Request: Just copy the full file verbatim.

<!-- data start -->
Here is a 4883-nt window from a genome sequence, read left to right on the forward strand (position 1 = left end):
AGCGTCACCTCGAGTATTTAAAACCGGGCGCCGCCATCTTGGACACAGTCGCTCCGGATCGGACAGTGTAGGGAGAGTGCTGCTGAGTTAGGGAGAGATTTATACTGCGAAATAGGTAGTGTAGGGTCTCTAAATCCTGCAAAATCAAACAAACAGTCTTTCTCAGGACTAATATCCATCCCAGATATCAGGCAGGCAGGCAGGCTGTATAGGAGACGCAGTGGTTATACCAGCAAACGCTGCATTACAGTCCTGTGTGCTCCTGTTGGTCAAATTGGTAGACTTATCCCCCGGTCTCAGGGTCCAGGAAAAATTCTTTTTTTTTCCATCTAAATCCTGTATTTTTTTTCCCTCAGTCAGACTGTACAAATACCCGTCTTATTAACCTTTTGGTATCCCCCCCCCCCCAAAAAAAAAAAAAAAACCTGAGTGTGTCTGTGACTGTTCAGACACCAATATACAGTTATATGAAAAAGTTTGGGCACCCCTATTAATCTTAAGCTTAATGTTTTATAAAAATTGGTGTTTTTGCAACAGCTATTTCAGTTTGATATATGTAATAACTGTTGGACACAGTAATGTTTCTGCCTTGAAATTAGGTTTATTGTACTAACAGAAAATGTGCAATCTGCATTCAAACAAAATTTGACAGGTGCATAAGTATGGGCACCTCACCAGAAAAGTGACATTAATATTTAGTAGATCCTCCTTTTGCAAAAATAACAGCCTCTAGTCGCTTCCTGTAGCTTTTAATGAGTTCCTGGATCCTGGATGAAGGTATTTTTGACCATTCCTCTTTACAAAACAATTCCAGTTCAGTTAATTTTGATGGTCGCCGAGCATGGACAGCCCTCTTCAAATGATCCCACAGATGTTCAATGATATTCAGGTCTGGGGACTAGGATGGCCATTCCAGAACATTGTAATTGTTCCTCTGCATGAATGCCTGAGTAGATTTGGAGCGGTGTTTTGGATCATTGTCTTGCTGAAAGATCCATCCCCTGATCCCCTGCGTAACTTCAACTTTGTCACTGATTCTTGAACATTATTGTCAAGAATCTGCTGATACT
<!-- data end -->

Here is a 4883-nt window from a genome sequence, read left to right on the forward strand (position 1 = left end):
AGCGTCACCTCGAGTATTTAAAACCGGGCGCCGCCATCTTGGACACAGTCGCTCCGGATCGGACAGTGTAGGGAGAGTGCTGCTGAGTTAGGGAGAGATTTATACTGCGAAATAGGTAGTGTAGGGTCTCTAAATCCTGCAAAATCAAACAAACAGTCTTTCTCAGGACTAATATCCATCCCAGATATCAGGCAGGCAGGCAGGCTGTATAGGAGACGCAGTGGTTATACCAGCAAACGCTGCATTACAGTCCTGTGTGCTCCTGTTGGTCAAATTGGTAGACTTATCCCCCGGTCTCAGGGTCCAGGAAAAATTCTTTTTTTTTCCATCTAAATCCTGTATTTTTTTTCCCTCAGTCAGACTGTACAAATACCCGTCTTATTAACCTTTTGGTATCCCCCCCCCCCCAAAAAAAAAAAAAAAACCTGAGTGTGTCTGTGACTGTTCAGACACCAATATACAGTTATATGAAAAAGTTTGGGCACCCCTATTAATCTTAAGCTTAATGTTTTATAAAAATTGGTGTTTTTGCAACAGCTATTTCAGTTTGATATATGTAATAACTGTTGGACACAGTAATGTTTCTGCCTTGAAATTAGGTTTATTGTACTAACAGAAAATGTGCAATCTGCATTCAAACAAAATTTGACAGGTGCATAAGTATGGGCACCTCACCAGAAAAGTGACATTAATATTTAGTAGATCCTCCTTTTGCAAAAATAACAGCCTCTAGTCGCTTCCTGTAGCTTTTAATGAGTTCCTGGATCCTGGATGAAGGTATTTTTGACCATTCCTCTTTACAAAACAATTCCAGTTCAGTTAATTTTGATGGTCGCCGAGCATGGACAGCCCTCTTCAAATGATCCCACAGATGTTCAATGATATTCAGGTCTGGGGACTAGGATGGCCATTCCAGAACATTGTAATTGTTCCTCTGCATGAATGCCTGAGTAGATTTGGAGCGGTGTTTTGGATCATTGTCTTGCTGAAAGATCCATCCCCTGATCCCCTGCGTAACTTCAACTTTGTCACTGATTCTTGAACATTATTGTCAAGAATCTGCTGATACT